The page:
Last fall, as we unpacked in our new house, we went through a bin of stuffed animals one night at bedtime. The children’s memories amazed me as they reflected on the stories that made each one special. As Robert, now six, talked about Bulldog, Ian’s face lit up. Dog was one of his first words, and he immediately tackled the dog to the ground, smiling and almost laughing as he exclaimed, “Dah!” over and over again. Robert officially gave Bulldog to Ian, although he never lets us forget that he was the original owner. From that night on, Eliza started sleeping with her Jellycat monkeys again, and Robert with his yellow Night Night bears. These all but forgotten animals reentered our lives, precious keepsakes from the newborn days.

When we lost Bulldog at Sea World, I felt I let my son down. I was the one who needed him back, and the scarcity of these plush toys haunted me. One night when Rich was out of town, I woke up at 1:00 a.m. My sleepless thoughts drifted to Bulldog. He had been missing for about ten days at this point, and there was no response from Sea World’s lost and found team to my online inquiry. It was time to take action.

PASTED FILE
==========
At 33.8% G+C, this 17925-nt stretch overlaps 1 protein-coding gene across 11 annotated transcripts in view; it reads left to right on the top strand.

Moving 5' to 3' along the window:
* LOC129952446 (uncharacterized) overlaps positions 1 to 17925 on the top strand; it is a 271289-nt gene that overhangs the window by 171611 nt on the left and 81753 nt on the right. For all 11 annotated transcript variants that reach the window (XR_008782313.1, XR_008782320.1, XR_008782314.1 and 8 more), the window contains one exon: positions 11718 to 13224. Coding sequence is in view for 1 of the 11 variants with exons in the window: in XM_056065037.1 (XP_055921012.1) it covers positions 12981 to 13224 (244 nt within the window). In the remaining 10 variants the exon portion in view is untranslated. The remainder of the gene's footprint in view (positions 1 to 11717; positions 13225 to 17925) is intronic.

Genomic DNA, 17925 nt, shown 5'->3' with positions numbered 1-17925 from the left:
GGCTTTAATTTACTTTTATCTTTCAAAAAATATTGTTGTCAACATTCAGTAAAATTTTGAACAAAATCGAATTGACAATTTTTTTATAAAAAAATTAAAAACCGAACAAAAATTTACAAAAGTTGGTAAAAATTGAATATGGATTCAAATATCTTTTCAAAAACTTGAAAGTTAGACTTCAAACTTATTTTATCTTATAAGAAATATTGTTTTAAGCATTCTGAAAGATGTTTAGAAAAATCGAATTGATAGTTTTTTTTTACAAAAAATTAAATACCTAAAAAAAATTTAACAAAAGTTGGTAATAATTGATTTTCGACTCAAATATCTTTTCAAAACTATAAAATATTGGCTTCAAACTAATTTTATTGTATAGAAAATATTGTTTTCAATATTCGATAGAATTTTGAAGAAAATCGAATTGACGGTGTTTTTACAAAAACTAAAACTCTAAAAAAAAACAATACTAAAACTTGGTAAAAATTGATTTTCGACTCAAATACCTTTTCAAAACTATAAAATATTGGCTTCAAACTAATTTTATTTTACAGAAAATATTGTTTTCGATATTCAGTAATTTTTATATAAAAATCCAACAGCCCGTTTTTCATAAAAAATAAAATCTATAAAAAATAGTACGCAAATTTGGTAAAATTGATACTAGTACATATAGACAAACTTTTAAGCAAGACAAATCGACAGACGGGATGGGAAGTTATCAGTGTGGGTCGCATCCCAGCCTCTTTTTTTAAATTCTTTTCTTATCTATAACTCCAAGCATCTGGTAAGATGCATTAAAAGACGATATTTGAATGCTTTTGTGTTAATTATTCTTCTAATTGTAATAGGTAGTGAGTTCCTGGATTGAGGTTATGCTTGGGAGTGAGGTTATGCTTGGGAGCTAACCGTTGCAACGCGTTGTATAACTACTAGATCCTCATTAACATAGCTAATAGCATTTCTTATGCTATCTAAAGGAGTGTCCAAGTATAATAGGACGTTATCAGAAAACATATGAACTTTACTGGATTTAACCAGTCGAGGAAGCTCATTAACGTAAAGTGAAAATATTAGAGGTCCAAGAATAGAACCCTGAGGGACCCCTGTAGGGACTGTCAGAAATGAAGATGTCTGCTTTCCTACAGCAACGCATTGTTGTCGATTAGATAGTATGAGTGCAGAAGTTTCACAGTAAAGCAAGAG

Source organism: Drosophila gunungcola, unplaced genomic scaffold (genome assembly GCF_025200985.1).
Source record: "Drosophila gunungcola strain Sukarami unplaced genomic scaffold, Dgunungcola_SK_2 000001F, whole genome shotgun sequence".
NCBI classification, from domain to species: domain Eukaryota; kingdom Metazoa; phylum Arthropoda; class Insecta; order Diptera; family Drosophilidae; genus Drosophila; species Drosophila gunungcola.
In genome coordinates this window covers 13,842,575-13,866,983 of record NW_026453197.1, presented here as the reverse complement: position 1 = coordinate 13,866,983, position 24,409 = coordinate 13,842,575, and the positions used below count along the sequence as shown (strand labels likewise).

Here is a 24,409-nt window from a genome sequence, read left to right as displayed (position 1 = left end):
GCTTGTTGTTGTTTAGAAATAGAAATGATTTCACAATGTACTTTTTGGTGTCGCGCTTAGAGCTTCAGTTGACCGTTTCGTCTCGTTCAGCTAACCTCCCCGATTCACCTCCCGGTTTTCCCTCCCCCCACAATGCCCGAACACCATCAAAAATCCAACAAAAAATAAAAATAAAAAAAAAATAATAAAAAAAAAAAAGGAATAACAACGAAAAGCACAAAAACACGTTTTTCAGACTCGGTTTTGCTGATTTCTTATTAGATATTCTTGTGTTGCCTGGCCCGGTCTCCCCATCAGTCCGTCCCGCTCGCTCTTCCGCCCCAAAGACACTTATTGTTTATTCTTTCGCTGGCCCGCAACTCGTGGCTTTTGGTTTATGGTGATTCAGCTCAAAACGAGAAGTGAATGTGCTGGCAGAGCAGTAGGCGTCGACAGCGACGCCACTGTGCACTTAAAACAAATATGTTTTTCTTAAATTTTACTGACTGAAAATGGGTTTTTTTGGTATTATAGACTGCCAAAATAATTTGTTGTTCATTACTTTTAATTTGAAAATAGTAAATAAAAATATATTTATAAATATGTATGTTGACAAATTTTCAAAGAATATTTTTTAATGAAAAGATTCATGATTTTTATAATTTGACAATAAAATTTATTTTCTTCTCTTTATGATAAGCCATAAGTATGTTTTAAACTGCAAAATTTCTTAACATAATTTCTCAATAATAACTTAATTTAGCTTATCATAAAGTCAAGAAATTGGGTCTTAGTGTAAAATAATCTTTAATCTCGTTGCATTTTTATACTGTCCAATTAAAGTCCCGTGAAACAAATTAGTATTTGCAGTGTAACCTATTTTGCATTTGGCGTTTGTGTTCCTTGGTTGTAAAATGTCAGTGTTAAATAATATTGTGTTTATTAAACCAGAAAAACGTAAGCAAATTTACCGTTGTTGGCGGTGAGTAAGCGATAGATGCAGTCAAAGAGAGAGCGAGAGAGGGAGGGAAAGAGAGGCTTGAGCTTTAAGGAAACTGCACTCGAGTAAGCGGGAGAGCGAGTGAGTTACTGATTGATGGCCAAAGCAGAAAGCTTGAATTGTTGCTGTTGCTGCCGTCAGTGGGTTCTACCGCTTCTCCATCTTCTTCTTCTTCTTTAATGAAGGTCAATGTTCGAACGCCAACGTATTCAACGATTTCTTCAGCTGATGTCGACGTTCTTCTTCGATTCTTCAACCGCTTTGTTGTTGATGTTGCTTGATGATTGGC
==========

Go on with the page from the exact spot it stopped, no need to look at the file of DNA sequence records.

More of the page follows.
Whole websites devoted to lost and found loveys exist on the Internet for crazy moms like me, but no one reported finding this particular dog. I found a few choices on eBay, ranging from $35 US for a “gently used” one to 70 British pounds for a brand new one. Prices had gone up since Santa made his Christmastime purchase. I ordered one of the least expensive, good condition ones before realizing that there are two sizes with slightly different features: An Ikea Gosig 15″ and Gosig 21″ bulldog. Damn. Which one is ours? I snuck into Ian’s room and silently removed Bulldog from bed to measure and examine him. By the time I was finished, I had ordered three new bulldogs, filling the void of the lost one and allowing for extras for the big kids.